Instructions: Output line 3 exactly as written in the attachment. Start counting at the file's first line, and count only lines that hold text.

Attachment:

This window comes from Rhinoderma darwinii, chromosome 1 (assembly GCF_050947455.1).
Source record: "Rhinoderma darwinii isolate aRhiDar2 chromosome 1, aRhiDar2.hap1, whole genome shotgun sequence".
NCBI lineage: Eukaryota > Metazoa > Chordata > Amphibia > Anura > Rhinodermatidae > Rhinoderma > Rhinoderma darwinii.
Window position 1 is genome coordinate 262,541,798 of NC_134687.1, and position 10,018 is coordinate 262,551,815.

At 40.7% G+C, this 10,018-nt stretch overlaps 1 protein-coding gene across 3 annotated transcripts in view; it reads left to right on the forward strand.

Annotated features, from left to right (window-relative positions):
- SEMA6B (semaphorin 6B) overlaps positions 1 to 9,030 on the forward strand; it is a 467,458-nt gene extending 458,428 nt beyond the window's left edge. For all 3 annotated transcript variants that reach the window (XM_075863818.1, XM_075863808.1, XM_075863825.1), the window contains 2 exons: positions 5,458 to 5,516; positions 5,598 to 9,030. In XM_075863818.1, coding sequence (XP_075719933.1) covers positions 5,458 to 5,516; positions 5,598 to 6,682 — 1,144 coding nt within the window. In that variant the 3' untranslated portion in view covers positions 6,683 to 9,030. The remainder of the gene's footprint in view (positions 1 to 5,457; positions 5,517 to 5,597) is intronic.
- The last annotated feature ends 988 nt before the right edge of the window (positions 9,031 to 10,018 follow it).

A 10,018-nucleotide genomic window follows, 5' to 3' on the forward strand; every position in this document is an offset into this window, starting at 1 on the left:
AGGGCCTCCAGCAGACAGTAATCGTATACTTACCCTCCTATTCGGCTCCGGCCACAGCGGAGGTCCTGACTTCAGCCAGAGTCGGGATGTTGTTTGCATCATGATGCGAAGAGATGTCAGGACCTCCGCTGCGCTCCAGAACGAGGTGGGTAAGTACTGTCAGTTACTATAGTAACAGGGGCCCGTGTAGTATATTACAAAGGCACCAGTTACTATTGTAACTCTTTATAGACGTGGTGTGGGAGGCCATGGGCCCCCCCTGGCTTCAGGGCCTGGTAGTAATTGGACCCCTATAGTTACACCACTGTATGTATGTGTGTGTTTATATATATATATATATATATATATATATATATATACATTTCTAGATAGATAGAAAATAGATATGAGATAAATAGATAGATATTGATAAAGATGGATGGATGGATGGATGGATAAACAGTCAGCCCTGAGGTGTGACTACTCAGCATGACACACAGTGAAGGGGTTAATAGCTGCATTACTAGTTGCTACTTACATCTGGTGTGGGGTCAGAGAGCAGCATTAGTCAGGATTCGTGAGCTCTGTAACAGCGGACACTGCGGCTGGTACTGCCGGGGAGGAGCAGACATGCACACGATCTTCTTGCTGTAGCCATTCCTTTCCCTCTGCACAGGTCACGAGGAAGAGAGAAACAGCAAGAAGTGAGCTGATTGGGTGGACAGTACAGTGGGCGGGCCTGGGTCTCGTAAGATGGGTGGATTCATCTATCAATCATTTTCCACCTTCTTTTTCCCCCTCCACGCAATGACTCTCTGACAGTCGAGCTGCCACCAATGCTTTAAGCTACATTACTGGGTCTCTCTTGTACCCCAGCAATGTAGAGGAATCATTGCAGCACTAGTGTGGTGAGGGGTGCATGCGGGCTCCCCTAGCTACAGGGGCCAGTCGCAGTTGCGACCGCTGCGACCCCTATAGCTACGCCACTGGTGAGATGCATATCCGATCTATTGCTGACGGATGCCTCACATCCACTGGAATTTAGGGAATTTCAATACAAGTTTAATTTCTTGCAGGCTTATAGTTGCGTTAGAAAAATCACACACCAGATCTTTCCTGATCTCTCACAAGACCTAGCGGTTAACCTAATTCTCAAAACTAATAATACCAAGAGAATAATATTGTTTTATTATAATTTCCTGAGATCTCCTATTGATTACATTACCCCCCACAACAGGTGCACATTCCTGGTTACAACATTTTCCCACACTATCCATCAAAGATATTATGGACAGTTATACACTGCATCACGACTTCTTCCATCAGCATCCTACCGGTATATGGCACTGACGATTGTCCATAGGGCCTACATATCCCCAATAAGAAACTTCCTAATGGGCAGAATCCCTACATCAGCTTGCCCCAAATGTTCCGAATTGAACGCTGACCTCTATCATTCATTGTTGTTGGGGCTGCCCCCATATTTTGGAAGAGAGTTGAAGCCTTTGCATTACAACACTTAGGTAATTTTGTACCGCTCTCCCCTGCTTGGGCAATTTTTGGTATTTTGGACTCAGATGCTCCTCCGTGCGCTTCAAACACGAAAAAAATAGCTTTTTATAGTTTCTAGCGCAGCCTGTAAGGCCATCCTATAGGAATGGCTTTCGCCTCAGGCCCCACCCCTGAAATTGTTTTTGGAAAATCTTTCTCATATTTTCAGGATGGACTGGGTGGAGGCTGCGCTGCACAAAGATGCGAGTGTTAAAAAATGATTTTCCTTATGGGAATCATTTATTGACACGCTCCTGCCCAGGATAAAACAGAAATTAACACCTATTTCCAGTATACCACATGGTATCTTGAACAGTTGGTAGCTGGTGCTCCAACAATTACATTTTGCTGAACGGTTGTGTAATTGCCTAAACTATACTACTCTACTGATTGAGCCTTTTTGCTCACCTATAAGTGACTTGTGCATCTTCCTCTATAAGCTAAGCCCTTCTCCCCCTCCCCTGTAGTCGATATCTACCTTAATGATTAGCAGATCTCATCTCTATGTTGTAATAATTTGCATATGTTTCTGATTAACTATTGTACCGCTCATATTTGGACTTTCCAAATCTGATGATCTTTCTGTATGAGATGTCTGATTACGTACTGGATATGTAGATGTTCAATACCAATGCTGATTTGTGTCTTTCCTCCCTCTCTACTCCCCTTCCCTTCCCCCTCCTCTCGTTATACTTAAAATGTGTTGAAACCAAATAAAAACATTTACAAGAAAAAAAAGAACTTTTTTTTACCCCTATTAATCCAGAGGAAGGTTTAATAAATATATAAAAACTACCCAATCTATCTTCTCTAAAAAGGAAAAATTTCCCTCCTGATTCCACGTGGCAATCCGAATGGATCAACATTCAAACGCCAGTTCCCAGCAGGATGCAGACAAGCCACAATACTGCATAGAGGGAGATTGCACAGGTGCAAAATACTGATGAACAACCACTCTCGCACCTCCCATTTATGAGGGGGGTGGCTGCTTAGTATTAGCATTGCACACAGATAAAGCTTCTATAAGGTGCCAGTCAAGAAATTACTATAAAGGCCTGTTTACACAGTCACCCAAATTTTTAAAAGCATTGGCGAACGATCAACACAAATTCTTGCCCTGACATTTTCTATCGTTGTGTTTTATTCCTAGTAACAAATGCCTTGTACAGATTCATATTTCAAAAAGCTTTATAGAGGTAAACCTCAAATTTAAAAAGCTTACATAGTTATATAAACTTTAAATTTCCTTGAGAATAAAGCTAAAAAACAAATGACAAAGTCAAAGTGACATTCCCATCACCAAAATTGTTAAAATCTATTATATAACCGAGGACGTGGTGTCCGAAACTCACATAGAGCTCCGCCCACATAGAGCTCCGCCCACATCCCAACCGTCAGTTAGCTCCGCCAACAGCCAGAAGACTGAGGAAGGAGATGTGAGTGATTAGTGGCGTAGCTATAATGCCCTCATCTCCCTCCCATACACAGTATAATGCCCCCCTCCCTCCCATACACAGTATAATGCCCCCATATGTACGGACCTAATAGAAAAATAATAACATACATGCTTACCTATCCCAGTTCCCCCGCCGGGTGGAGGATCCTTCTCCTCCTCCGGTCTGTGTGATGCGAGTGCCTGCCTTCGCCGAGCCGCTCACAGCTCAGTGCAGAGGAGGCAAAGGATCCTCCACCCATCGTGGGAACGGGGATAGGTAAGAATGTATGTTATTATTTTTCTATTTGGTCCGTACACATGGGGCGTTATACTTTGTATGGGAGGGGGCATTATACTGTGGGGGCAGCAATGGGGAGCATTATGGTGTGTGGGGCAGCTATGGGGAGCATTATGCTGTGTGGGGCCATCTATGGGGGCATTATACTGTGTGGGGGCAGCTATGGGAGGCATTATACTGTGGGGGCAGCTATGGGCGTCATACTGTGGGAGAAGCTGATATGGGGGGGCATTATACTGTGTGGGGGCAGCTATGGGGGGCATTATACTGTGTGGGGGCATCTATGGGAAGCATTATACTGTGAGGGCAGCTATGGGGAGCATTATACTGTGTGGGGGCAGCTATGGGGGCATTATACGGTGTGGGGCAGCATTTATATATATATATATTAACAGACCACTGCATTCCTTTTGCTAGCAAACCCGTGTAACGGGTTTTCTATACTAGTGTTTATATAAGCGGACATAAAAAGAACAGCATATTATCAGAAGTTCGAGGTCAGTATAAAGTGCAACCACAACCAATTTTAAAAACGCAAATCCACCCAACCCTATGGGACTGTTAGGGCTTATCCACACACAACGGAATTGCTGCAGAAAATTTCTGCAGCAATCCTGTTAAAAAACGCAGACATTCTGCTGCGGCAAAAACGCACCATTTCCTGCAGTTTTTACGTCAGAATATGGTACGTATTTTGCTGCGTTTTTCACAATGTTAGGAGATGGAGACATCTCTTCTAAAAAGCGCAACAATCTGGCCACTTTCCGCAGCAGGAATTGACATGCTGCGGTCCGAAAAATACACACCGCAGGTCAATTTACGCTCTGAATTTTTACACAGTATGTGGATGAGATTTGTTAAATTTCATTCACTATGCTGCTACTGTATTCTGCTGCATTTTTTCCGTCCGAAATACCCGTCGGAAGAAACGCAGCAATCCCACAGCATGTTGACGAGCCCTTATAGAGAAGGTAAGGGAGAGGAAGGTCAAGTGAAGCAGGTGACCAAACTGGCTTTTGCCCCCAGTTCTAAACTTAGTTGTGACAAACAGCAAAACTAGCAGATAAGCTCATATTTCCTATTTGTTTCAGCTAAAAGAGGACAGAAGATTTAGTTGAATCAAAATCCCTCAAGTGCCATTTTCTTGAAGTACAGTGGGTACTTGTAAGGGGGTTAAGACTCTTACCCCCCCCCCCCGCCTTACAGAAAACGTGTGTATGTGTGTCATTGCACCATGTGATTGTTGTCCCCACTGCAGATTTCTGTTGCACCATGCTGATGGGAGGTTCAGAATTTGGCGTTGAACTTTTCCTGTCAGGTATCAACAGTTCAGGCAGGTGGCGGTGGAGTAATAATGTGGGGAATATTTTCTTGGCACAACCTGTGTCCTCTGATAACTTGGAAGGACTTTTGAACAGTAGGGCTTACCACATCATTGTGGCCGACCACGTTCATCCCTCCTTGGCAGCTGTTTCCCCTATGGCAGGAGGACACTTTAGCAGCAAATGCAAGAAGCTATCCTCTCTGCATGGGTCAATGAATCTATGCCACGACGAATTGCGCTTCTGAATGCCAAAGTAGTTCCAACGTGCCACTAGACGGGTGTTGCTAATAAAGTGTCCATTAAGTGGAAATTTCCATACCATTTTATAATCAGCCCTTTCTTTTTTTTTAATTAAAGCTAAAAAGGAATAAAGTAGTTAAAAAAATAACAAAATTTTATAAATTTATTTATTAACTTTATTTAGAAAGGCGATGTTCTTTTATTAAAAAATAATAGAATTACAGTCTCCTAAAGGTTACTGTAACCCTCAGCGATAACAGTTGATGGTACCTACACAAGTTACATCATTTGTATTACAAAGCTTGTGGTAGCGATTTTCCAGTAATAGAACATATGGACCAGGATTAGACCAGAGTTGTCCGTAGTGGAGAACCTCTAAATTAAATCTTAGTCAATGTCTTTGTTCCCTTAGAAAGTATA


NCBI lineage: Eukaryota > Metazoa > Chordata > Amphibia > Anura > Rhinodermatidae > Rhinoderma > Rhinoderma darwinii.